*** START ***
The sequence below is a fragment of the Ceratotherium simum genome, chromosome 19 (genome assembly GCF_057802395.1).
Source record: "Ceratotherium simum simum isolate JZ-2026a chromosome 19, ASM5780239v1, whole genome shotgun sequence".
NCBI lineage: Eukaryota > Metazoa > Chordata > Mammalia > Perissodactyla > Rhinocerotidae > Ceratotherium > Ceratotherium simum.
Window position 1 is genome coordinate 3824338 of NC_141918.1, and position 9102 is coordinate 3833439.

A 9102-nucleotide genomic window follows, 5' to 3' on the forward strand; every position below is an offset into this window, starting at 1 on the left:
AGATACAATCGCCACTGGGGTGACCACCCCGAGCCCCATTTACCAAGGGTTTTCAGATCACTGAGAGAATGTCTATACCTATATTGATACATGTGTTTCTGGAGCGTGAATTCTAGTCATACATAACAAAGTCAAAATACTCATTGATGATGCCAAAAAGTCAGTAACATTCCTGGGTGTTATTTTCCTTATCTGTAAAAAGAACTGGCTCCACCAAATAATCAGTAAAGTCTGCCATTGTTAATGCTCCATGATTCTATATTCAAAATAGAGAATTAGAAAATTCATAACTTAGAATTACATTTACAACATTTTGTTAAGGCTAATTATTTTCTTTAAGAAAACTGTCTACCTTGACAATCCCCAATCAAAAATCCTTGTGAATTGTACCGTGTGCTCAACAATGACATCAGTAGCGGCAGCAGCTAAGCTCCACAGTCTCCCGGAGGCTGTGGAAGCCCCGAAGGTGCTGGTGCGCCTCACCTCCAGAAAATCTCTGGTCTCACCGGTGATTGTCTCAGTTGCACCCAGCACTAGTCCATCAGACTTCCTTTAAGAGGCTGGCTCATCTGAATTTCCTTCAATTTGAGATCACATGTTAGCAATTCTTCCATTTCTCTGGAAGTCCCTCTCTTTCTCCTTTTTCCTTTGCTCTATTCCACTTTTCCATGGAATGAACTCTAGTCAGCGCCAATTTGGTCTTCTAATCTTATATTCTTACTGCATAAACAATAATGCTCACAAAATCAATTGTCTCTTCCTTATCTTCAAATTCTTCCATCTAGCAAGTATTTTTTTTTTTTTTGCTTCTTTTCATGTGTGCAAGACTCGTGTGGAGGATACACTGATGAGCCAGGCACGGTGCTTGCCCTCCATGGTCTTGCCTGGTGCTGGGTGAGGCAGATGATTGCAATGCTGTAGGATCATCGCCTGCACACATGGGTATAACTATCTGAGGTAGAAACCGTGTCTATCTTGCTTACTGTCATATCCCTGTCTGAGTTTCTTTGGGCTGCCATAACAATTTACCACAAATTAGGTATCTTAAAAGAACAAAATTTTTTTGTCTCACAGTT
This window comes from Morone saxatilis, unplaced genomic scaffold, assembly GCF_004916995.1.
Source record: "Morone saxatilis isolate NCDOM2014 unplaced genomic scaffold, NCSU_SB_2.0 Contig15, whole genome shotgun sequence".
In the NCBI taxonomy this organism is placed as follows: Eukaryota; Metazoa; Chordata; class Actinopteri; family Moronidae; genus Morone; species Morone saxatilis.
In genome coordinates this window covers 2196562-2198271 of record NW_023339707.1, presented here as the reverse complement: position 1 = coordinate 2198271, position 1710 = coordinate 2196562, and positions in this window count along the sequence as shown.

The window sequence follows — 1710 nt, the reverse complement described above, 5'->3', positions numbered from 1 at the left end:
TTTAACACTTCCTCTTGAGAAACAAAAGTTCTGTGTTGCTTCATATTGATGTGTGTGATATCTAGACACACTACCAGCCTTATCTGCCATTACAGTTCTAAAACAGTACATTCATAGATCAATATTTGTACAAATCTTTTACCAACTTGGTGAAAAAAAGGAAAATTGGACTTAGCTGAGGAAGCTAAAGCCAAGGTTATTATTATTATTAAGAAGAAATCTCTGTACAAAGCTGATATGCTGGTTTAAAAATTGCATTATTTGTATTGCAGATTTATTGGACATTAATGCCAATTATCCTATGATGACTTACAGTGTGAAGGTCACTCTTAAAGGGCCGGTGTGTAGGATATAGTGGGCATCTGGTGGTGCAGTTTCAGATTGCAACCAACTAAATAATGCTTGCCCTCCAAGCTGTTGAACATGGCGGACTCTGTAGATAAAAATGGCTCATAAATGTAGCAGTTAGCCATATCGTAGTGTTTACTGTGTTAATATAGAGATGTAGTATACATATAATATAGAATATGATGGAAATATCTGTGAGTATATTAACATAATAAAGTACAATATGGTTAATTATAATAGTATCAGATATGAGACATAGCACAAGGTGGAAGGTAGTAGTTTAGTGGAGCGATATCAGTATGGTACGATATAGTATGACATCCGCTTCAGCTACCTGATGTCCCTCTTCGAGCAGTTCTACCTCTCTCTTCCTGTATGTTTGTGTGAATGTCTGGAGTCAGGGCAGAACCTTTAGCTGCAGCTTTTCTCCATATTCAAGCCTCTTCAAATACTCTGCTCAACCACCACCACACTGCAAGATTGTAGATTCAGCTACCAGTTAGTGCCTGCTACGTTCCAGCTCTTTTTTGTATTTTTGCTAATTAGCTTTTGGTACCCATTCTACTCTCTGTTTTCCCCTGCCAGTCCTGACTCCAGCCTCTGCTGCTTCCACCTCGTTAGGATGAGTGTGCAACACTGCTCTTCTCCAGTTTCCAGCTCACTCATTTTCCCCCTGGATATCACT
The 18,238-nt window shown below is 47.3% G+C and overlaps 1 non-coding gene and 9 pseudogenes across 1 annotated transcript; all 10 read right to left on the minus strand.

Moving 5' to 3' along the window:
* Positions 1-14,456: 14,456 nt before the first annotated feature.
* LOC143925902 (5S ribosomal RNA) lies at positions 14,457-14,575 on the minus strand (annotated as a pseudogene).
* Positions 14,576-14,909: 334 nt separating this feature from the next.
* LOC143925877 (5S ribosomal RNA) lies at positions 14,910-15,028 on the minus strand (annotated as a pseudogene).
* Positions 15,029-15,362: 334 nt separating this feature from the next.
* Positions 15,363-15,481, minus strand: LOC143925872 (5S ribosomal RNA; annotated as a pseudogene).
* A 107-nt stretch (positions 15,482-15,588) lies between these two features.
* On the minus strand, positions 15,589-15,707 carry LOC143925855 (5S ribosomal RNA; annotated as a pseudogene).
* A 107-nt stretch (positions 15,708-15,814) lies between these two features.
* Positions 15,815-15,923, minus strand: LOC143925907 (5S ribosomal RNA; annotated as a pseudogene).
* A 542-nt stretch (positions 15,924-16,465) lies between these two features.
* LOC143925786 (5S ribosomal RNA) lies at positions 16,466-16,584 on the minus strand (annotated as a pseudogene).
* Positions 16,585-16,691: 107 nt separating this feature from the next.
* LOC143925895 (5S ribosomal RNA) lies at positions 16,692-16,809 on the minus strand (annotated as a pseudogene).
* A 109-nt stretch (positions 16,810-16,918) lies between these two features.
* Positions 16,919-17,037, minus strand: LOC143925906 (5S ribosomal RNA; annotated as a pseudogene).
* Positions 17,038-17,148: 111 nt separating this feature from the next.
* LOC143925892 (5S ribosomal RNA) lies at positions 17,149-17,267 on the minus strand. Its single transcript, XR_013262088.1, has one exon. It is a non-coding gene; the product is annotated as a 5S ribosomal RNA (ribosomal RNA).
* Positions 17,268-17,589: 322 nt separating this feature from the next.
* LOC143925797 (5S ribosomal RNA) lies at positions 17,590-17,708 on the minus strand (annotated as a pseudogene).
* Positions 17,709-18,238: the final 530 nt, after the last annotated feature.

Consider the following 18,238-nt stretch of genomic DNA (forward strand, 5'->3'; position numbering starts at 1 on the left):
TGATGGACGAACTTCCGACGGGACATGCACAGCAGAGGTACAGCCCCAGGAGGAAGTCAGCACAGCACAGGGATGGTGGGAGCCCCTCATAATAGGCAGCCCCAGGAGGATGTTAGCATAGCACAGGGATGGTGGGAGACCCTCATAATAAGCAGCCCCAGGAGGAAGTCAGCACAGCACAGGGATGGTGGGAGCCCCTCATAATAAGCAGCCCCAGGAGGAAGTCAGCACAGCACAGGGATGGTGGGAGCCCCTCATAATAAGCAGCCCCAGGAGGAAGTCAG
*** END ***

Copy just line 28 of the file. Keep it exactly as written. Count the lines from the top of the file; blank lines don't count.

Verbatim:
* LOC143925895 (5S ribosomal RNA) lies at positions 16,692-16,809 on the minus strand (annotated as a pseudogene).